BP 7: Drug Coupons: The Few vs. the Many

As we are all aware now several pharmaceutical companies have been in the hot seat over the past year with their crazy spike in prices for necessary drugs, such as EpiPens. To try to recover from the backlash and lack of profits, they have introduced drug coupons in order to “help” consumers purchase the drugs they need for a reduced cost over the counter. This causes the big brand names to become more popular to the consumer as compared to the generic brand alternative to these drugs which have the same health benefits in every way. Insurance companies encourage their clients to purchase the generic brand versions of drugs because they are much cheaper. Now that these coupons are becoming more popular, research has shown that consumers are choosing the big brands instead, and to compensate the increase in money that the insurance companies have to pay on these drugs, they in turn have to increase the premiums on all people’s insurance plans, not just those who purchase these drugs.

Right away after reading this article it made me think of the idea of Utilitarianism and of the idea “the greatest good for the greatest number”. Sure, these coupons can help the people with specific illnesses that require the drugs being offered with these coupons, but in turn every one else has to pay more on insurance premiums. Now granted, I’m not saying that these people should not be able to get the drugs that they require, but there are alternatives. For instance, the generic brands of drugs are legally required to do the same amount of benefits as the big brand names, and are much cheaper,. Thus these patients would get the drugs they need for a relatively affordable price while premiums for all people do not go up. This would be the optimific action, of the action that has the greatest balance of good to bad consequences. Thus, these drug companies are essentially tricking their consumers into buying their product because it appears to be the best action but in turn they are actually hurting the community as a whole, their selves included.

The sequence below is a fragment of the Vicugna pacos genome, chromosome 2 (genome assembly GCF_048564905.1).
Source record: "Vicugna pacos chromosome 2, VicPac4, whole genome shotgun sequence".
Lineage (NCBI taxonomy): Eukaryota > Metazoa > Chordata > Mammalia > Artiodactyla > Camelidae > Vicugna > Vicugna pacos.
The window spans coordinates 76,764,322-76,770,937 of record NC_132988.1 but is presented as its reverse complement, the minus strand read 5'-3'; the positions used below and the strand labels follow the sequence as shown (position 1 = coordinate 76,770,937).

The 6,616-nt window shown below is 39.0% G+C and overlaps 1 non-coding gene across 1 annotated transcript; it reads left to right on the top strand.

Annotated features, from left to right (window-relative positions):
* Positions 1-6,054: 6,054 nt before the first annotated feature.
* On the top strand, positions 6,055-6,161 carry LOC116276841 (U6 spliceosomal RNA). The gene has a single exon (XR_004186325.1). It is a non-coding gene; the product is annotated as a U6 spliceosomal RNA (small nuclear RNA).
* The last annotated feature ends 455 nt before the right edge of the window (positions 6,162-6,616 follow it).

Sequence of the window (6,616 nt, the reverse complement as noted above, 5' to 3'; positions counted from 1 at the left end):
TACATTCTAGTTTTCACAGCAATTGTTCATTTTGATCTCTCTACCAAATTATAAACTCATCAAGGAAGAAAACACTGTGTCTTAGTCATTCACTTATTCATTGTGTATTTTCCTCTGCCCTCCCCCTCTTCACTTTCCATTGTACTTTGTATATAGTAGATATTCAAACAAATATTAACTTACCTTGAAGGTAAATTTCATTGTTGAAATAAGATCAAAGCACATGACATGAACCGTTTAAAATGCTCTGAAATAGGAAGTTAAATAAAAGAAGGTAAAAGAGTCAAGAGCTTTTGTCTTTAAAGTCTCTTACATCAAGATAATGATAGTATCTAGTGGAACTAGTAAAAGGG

Source:

Mill/Utilitarianism from class

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